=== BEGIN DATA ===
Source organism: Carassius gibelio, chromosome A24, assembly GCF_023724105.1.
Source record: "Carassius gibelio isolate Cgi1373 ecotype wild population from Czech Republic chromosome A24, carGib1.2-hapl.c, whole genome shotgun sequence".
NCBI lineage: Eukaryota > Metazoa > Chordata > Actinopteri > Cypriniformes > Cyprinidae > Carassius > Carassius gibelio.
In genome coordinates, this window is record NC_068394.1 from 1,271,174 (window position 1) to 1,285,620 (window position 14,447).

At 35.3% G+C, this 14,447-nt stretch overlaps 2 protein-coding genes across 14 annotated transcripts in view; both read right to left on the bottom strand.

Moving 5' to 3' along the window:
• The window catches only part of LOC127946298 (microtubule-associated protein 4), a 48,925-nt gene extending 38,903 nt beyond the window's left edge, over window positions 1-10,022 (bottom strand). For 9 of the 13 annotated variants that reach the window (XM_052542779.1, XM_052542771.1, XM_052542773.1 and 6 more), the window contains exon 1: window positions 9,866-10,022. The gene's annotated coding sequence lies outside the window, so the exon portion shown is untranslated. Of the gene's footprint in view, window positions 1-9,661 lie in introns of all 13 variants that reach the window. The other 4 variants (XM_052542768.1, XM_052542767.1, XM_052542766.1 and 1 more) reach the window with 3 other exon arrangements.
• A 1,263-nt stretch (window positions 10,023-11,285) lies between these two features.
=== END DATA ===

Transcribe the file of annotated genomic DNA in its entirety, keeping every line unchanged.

Source organism: Carassius gibelio, chromosome A24, assembly GCF_023724105.1.
Source record: "Carassius gibelio isolate Cgi1373 ecotype wild population from Czech Republic chromosome A24, carGib1.2-hapl.c, whole genome shotgun sequence".
NCBI lineage: Eukaryota > Metazoa > Chordata > Actinopteri > Cypriniformes > Cyprinidae > Carassius > Carassius gibelio.
In genome coordinates, this window is record NC_068394.1 from 1,271,174 (window position 1) to 1,285,620 (window position 14,447).

At 35.3% G+C, this 14,447-nt stretch overlaps 2 protein-coding genes across 14 annotated transcripts in view; both read right to left on the bottom strand.

Moving 5' to 3' along the window:
• The window catches only part of LOC127946298 (microtubule-associated protein 4), a 48,925-nt gene extending 38,903 nt beyond the window's left edge, over window positions 1-10,022 (bottom strand). For 9 of the 13 annotated variants that reach the window (XM_052542779.1, XM_052542771.1, XM_052542773.1 and 6 more), the window contains exon 1: window positions 9,866-10,022. The gene's annotated coding sequence lies outside the window, so the exon portion shown is untranslated. Of the gene's footprint in view, window positions 1-9,661 lie in introns of all 13 variants that reach the window. The other 4 variants (XM_052542768.1, XM_052542767.1, XM_052542766.1 and 1 more) reach the window with 3 other exon arrangements.
• A 1,263-nt stretch (window positions 10,023-11,285) lies between these two features.